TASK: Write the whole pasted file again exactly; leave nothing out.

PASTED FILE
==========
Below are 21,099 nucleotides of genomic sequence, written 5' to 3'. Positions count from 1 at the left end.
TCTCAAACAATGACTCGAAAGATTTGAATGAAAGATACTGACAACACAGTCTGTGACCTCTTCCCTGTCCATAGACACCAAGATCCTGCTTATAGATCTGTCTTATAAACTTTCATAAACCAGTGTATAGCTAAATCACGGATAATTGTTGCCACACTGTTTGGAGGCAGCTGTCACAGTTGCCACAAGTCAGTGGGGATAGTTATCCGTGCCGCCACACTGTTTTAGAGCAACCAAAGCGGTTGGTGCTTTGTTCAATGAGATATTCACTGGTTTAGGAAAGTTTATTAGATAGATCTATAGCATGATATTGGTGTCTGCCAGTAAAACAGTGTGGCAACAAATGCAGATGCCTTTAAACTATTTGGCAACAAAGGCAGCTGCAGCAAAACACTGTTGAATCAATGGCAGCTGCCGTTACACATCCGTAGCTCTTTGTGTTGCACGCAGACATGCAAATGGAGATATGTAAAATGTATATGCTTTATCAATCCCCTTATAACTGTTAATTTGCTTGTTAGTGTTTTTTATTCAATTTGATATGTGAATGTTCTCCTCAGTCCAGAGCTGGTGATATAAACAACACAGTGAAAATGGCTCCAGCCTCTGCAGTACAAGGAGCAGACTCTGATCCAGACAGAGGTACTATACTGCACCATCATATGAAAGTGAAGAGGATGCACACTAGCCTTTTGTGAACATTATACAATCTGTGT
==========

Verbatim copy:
Below are 21,099 nucleotides of genomic sequence, written 5' to 3'. Positions count from 1 at the left end.
TCTCAAACAATGACTCGAAAGATTTGAATGAAAGATACTGACAACACAGTCTGTGACCTCTTCCCTGTCCATAGACACCAAGATCCTGCTTATAGATCTGTCTTATAAACTTTCATAAACCAGTGTATAGCTAAATCACGGATAATTGTTGCCACACTGTTTGGAGGCAGCTGTCACAGTTGCCACAAGTCAGTGGGGATAGTTATCCGTGCCGCCACACTGTTTTAGAGCAACCAAAGCGGTTGGTGCTTTGTTCAATGAGATATTCACTGGTTTAGGAAAGTTTATTAGATAGATCTATAGCATGATATTGGTGTCTGCCAGTAAAACAGTGTGGCAACAAATGCAGATGCCTTTAAACTATTTGGCAACAAAGGCAGCTGCAGCAAAACACTGTTGAATCAATGGCAGCTGCCGTTACACATCCGTAGCTCTTTGTGTTGCACGCAGACATGCAAATGGAGATATGTAAAATGTATATGCTTTATCAATCCCCTTATAACTGTTAATTTGCTTGTTAGTGTTTTTTATTCAATTTGATATGTGAATGTTCTCCTCAGTCCAGAGCTGGTGATATAAACAACACAGTGAAAATGGCTCCAGCCTCTGCAGTACAAGGAGCAGACTCTGATCCAGACAGAGGTACTATACTGCACCATCATATGAAAGTGAAGAGGATGCACACTAGCCTTTTGTGAACATTATACAATCTGTGT